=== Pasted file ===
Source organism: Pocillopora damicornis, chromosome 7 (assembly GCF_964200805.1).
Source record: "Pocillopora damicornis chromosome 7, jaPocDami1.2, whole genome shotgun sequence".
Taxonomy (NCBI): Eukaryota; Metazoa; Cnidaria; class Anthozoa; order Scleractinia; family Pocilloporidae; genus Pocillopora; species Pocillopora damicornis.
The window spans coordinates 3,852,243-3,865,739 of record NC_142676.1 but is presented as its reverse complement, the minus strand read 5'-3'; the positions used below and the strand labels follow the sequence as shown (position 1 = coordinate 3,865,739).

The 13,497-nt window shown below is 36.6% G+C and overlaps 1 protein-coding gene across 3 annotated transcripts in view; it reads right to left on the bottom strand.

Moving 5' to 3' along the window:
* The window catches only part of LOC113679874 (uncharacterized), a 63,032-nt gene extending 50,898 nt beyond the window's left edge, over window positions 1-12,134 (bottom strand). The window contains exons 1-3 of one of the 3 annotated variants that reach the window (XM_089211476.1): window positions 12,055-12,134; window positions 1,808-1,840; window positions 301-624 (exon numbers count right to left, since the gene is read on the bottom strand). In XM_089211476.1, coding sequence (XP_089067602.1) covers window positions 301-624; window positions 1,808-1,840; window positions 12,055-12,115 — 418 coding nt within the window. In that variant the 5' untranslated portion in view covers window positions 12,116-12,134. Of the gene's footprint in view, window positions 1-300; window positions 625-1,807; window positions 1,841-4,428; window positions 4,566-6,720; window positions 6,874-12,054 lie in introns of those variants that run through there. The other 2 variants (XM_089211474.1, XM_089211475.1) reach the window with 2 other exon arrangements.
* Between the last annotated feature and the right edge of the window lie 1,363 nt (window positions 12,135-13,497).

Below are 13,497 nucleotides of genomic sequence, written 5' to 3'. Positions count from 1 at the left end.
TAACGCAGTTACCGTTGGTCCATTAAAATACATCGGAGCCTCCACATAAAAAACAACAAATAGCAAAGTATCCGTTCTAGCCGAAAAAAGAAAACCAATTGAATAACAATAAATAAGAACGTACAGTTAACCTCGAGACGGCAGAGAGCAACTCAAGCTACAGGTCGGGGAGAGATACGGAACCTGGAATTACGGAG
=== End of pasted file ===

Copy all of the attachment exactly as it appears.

Source organism: Pocillopora damicornis, chromosome 7 (assembly GCF_964200805.1).
Source record: "Pocillopora damicornis chromosome 7, jaPocDami1.2, whole genome shotgun sequence".
Taxonomy (NCBI): Eukaryota; Metazoa; Cnidaria; class Anthozoa; order Scleractinia; family Pocilloporidae; genus Pocillopora; species Pocillopora damicornis.
The window spans coordinates 3,852,243-3,865,739 of record NC_142676.1 but is presented as its reverse complement, the minus strand read 5'-3'; the positions used below and the strand labels follow the sequence as shown (position 1 = coordinate 3,865,739).

The 13,497-nt window shown below is 36.6% G+C and overlaps 1 protein-coding gene across 3 annotated transcripts in view; it reads right to left on the bottom strand.

Moving 5' to 3' along the window:
* The window catches only part of LOC113679874 (uncharacterized), a 63,032-nt gene extending 50,898 nt beyond the window's left edge, over window positions 1-12,134 (bottom strand). The window contains exons 1-3 of one of the 3 annotated variants that reach the window (XM_089211476.1): window positions 12,055-12,134; window positions 1,808-1,840; window positions 301-624 (exon numbers count right to left, since the gene is read on the bottom strand). In XM_089211476.1, coding sequence (XP_089067602.1) covers window positions 301-624; window positions 1,808-1,840; window positions 12,055-12,115 — 418 coding nt within the window. In that variant the 5' untranslated portion in view covers window positions 12,116-12,134. Of the gene's footprint in view, window positions 1-300; window positions 625-1,807; window positions 1,841-4,428; window positions 4,566-6,720; window positions 6,874-12,054 lie in introns of those variants that run through there. The other 2 variants (XM_089211474.1, XM_089211475.1) reach the window with 2 other exon arrangements.
* Between the last annotated feature and the right edge of the window lie 1,363 nt (window positions 12,135-13,497).

Below are 13,497 nucleotides of genomic sequence, written 5' to 3'. Positions count from 1 at the left end.
TAACGCAGTTACCGTTGGTCCATTAAAATACATCGGAGCCTCCACATAAAAAACAACAAATAGCAAAGTATCCGTTCTAGCCGAAAAAAGAAAACCAATTGAATAACAATAAATAAGAACGTACAGTTAACCTCGAGACGGCAGAGAGCAACTCAAGCTACAGGTCGGGGAGAGATACGGAACCTGGAATTACGGAG